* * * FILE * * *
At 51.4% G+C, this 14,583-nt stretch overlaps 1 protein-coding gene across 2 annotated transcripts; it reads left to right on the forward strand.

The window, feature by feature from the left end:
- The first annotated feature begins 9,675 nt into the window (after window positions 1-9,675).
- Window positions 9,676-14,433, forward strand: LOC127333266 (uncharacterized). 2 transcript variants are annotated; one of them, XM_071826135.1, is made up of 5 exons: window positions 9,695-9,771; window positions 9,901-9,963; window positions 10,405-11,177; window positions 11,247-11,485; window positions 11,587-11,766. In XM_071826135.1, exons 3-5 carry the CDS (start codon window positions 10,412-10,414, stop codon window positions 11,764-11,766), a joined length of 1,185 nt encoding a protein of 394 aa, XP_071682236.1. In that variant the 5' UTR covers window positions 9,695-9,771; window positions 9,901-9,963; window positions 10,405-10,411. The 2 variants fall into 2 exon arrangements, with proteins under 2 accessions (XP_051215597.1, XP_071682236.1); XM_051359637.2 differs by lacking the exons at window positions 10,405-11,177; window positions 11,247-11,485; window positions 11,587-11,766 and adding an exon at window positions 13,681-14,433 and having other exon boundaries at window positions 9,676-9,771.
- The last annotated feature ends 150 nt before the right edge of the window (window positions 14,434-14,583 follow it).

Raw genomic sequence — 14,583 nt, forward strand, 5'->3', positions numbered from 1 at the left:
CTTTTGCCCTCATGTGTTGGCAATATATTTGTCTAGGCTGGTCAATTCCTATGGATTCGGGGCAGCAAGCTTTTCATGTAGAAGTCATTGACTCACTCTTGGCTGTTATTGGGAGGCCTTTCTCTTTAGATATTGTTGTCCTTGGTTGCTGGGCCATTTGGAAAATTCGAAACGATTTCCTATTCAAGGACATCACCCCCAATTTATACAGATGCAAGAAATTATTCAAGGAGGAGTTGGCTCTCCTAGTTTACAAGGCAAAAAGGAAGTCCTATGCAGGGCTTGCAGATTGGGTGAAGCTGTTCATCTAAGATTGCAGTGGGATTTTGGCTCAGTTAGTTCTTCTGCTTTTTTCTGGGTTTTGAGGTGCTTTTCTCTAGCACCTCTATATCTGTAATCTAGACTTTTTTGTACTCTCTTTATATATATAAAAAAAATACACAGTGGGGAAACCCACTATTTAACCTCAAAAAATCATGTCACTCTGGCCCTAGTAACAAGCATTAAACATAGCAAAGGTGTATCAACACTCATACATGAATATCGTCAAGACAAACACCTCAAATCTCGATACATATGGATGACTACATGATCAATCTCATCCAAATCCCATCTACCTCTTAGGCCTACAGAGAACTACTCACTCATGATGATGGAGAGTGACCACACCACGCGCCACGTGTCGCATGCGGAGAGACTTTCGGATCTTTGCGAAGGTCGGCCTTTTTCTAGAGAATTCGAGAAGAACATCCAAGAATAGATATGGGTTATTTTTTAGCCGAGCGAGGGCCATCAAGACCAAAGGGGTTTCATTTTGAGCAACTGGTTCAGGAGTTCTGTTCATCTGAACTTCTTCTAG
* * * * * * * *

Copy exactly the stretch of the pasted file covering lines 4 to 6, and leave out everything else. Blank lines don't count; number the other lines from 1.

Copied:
- Window positions 9,676-14,433, forward strand: LOC127333266 (uncharacterized). 2 transcript variants are annotated; one of them, XM_071826135.1, is made up of 5 exons: window positions 9,695-9,771; window positions 9,901-9,963; window positions 10,405-11,177; window positions 11,247-11,485; window positions 11,587-11,766. In XM_071826135.1, exons 3-5 carry the CDS (start codon window positions 10,412-10,414, stop codon window positions 11,764-11,766), a joined length of 1,185 nt encoding a protein of 394 aa, XP_071682236.1. In that variant the 5' UTR covers window positions 9,695-9,771; window positions 9,901-9,963; window positions 10,405-10,411. The 2 variants fall into 2 exon arrangements, with proteins under 2 accessions (XP_051215597.1, XP_071682236.1); XM_051359637.2 differs by lacking the exons at window positions 10,405-11,177; window positions 11,247-11,485; window positions 11,587-11,766 and adding an exon at window positions 13,681-14,433 and having other exon boundaries at window positions 9,676-9,771.
- The last annotated feature ends 150 nt before the right edge of the window (window positions 14,434-14,583 follow it).

Raw genomic sequence — 14,583 nt, forward strand, 5'->3', positions numbered from 1 at the left: